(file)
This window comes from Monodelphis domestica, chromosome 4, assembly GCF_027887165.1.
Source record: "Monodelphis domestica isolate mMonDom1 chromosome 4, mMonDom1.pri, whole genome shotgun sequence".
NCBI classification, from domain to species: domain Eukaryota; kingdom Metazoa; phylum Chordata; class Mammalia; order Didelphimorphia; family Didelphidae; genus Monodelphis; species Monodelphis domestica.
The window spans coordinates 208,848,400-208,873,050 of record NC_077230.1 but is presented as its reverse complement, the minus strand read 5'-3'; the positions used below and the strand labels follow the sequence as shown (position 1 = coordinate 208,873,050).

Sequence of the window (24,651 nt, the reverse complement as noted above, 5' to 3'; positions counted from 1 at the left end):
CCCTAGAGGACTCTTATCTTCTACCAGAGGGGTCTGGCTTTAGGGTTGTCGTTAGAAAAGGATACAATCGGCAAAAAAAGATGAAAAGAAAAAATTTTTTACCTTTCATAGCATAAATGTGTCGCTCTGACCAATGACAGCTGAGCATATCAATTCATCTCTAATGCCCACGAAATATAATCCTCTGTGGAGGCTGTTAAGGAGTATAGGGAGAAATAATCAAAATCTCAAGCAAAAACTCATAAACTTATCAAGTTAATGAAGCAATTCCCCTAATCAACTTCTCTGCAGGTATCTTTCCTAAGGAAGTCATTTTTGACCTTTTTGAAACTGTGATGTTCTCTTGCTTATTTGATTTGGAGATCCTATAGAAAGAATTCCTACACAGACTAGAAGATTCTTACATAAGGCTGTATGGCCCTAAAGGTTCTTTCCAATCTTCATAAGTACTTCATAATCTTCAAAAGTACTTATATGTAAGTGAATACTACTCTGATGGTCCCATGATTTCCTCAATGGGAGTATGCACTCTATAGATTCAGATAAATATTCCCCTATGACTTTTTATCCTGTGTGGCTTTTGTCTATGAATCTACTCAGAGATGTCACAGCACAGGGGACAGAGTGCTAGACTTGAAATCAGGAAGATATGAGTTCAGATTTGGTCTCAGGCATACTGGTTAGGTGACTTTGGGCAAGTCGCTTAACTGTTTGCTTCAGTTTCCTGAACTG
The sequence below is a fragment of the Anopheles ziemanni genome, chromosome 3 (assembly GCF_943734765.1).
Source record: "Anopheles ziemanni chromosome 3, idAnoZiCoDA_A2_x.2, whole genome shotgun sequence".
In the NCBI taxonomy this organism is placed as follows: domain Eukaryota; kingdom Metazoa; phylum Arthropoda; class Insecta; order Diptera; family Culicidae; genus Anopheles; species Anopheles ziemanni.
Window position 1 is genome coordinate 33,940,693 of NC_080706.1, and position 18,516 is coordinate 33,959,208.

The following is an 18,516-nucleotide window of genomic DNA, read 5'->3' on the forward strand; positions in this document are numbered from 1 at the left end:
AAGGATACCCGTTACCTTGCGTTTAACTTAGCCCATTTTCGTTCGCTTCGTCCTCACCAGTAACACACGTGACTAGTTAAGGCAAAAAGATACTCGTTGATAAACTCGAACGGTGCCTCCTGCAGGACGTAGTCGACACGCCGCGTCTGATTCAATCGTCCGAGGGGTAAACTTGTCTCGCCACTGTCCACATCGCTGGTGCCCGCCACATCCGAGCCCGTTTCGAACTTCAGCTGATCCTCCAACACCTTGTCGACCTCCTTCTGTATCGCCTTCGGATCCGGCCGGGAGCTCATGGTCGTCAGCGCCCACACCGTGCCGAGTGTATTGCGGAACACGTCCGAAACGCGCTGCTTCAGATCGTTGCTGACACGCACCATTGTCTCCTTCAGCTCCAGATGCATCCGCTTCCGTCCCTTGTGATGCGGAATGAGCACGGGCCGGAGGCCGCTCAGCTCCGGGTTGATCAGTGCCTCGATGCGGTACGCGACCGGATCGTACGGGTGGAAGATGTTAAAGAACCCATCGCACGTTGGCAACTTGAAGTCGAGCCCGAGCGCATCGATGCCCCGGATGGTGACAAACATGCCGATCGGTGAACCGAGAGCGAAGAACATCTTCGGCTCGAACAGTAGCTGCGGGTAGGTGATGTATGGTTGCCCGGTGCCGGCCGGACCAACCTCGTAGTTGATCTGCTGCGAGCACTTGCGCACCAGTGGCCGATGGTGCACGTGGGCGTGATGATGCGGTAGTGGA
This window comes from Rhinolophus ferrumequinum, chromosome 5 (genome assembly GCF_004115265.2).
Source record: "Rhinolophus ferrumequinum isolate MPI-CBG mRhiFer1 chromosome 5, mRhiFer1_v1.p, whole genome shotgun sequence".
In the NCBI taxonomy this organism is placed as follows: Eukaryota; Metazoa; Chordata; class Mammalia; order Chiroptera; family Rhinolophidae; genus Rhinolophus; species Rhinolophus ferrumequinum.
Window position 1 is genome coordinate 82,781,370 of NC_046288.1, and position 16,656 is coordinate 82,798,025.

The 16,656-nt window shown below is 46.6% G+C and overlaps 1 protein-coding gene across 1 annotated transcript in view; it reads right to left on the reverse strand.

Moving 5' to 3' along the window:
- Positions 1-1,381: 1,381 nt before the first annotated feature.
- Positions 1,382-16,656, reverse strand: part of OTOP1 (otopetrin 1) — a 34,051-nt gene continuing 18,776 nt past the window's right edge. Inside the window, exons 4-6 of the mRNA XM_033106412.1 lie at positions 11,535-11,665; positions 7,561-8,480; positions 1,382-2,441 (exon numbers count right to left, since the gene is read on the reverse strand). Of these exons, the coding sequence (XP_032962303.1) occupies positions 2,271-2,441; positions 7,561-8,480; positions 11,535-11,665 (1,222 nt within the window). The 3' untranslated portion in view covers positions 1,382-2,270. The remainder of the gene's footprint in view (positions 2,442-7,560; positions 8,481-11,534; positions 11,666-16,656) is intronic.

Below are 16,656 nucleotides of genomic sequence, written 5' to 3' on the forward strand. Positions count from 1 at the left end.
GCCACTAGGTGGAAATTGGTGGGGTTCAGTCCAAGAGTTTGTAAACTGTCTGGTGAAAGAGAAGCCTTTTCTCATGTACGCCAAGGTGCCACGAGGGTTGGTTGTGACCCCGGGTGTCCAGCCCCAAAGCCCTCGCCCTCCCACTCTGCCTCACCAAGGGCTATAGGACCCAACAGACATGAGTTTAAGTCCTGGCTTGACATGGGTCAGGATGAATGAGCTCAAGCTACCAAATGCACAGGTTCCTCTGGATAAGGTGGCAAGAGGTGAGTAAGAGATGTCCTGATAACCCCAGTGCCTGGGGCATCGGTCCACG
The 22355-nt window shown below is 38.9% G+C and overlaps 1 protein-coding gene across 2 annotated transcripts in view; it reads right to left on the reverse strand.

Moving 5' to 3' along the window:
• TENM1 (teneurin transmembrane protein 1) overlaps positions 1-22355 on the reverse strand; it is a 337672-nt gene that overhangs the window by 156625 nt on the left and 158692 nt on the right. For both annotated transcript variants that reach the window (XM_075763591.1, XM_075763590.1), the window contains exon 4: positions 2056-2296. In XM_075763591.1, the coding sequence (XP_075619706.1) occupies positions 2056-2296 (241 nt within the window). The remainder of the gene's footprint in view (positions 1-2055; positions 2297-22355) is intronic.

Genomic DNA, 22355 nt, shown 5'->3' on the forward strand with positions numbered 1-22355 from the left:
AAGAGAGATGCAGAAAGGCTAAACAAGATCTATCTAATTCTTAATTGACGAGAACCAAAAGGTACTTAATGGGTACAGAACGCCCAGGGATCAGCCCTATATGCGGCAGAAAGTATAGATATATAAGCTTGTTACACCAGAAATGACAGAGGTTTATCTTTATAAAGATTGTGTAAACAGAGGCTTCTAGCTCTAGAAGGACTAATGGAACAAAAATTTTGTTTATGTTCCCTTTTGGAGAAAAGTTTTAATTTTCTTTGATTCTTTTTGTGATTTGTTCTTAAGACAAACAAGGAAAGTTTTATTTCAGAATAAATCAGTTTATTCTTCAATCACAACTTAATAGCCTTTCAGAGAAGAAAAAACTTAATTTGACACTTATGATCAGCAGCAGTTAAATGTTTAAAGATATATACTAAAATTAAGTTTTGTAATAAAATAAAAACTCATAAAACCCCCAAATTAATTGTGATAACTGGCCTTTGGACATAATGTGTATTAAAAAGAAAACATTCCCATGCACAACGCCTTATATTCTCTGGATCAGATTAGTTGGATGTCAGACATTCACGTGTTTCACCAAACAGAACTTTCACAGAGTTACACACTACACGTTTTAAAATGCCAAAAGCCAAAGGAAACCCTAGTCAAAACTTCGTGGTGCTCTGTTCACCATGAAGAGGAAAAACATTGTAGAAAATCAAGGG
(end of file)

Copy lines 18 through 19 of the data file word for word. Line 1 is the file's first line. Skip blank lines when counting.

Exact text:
Moving 5' to 3' along the window:
- Positions 1-1,381: 1,381 nt before the first annotated feature.